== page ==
Jaguar’s rich racing heritage
Reunion to Celebrate 50th Anniversary of Jaguar E-Type and 60th Anniversary of Jaguar's First Le Mans Win
The storied racing heritage of one of Britain’s legendary motor car companies will be celebrated, as Jaguar will be the featured marque of the 2011 Rolex Monterey Motorsports Reunion.
Few companies are as synonymous with sports car racing as Jaguar, and the reunion will highlight the 50th anniversary of the iconic Jaguar E-Type and 60th anniversary of the remarkable Jaguar C-Type’s win in the 1951 24 Hours of Le Mans. “The Rolex Monterey Motorsports Reunion is hallowed ground for automotive racing aficionados, and thus a very meaningful place to celebrate the Jaguar E-Type’s 50th Anniversary,” said Richard Beattie, Executive Vice President Marketing and Sales Jaguar North America. “Today, as much as 50 years ago, hi-performance, racing and stunning design are integral to the Jaguar brand. At the Reunion we will give enthusiasts a chance to take a look back and forward at all three of these elements in Jaguar’s sensational cars.”
The Rolex Monterey Motorsports Reunion, August 19-21 at Mazda Raceway Laguna Seca, will host approximately 550 authentic and historic race cars from nearly every decade of motorsports history. The cars are divided into 17 groups according to age, engine size and must be period- correct in their presentation. “Jaguar and their many famous drivers represent a time in motorsports where camaraderie among drivers and works teams was second only to winning,” explained Gill Campbell, CEO/ general manager for Mazda Raceway Laguna Seca. “We look to share Jaguar’s heritage with fans worldwide.
And for the E-Type, it’s hard to argue with what Enzo Ferrari said 50 years ago upon seeing the sleek E-Type at its introduction, saying it is, ‘The most beautiful car ever made.’” For Sir William Lyons, founder of Swallow Sidecar and Coach Building Company which evolved into Jaguar, winning Le Mans was a crucial goal to demonstrate to the world the robustness and performance of the XK120-C.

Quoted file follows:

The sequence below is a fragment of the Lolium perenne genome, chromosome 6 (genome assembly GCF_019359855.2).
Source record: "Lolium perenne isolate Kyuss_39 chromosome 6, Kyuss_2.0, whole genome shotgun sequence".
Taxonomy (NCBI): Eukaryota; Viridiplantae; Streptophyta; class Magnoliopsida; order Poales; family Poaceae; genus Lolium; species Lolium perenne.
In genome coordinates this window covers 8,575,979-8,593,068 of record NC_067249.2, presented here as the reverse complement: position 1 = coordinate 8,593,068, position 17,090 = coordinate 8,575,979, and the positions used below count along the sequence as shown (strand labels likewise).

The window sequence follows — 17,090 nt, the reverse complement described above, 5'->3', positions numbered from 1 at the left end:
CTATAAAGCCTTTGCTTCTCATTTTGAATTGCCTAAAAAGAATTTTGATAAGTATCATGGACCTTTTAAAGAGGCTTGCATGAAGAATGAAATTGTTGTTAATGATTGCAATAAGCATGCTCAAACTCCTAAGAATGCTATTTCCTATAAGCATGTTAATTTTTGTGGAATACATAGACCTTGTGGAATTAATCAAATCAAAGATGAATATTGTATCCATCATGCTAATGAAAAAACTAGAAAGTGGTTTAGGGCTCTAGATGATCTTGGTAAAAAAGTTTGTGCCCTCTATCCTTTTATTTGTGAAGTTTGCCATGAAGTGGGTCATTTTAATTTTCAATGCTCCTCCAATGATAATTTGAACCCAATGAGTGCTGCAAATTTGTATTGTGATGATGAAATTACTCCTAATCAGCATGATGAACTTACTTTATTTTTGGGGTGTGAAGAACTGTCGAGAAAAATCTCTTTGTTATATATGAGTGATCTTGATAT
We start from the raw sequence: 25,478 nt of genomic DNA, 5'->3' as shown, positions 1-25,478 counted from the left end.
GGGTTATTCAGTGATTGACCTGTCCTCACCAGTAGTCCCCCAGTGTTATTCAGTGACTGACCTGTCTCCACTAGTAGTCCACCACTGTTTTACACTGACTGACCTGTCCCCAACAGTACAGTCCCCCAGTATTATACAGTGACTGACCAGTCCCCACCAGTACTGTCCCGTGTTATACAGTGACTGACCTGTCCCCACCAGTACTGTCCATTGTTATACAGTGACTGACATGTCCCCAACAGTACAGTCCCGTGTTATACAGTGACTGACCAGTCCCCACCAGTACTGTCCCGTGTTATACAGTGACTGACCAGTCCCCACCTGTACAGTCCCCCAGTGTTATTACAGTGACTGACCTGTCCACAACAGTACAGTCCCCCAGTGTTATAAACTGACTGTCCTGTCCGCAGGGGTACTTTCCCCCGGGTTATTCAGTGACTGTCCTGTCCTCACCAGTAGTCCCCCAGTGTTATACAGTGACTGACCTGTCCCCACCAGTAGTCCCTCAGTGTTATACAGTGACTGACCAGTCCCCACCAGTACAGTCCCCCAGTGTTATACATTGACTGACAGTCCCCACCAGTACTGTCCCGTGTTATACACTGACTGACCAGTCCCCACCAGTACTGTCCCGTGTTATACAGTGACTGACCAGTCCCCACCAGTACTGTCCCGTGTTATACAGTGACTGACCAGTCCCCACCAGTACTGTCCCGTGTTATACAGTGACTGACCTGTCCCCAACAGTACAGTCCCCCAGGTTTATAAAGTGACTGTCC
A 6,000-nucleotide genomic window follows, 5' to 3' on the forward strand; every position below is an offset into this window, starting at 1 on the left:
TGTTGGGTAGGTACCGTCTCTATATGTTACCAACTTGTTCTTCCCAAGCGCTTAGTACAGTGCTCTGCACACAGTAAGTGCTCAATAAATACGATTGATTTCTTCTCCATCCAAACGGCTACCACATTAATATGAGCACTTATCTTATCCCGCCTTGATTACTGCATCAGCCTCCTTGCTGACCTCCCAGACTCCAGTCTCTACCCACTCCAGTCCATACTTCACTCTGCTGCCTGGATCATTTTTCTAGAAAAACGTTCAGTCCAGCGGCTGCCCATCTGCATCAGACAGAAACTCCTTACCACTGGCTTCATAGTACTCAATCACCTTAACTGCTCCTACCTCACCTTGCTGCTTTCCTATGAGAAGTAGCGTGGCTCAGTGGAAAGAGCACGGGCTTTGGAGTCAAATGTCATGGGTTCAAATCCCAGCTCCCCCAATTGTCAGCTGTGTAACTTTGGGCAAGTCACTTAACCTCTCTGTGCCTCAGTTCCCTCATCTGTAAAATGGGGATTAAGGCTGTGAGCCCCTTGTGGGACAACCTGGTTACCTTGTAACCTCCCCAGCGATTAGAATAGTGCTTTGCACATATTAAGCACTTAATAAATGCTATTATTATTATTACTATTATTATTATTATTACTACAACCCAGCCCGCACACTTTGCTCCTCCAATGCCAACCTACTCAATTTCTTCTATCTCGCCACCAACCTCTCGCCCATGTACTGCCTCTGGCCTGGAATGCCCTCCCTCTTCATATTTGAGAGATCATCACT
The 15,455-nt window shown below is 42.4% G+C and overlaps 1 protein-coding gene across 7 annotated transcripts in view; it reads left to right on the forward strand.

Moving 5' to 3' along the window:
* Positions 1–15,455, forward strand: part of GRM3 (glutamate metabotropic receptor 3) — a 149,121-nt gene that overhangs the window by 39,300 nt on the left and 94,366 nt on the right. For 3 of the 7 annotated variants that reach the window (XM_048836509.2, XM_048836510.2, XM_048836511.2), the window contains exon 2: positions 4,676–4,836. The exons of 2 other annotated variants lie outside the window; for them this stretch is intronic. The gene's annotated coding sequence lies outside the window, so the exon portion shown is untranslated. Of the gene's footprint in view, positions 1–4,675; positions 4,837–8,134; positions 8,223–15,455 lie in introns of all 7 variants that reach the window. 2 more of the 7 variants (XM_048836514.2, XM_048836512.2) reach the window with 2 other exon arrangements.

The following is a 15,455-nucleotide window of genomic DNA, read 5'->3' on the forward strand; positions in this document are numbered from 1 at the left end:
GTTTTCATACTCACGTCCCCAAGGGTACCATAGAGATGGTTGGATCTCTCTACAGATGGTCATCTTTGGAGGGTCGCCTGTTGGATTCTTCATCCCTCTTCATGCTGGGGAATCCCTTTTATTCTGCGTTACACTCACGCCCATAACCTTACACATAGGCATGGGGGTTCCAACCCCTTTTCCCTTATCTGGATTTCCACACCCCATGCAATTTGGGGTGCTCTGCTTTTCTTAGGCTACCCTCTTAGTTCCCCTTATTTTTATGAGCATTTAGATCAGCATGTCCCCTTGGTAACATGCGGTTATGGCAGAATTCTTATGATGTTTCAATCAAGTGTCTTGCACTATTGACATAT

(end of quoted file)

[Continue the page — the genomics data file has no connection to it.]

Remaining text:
Malcolm Sayer’s aerodynamic, lightweight design was based on his aviation background with wind tunnel testing. The C designation stood for “competition.” Three factory C-Types were entered in the 1951 24 Hours of Le Mans with stunning results. A 22-year-old Stirling Moss recorded the fastest lap, and Peter Walker and Peter Whitehead won the race. It was the first of seven Le Mans victories for Jaguar. Jaguar’s American racing roots are firmly planted on the Monterey Peninsula. It was in 1950 at the inaugural Pebble Beach Road Races that Jaguar achieved its first win on American soil.
A 23-year-old American named Phil Hill, who months earlier accompanied the same Jaguar XK120 aboard the Queen Mary, took the checkered flag, thereby capturing international accolades for both himself and Jaguar. This is the third time Jaguar has been the featured marque, having been honored in 1976 and 1992 at the previously named Monterey Historic Automobile Races®.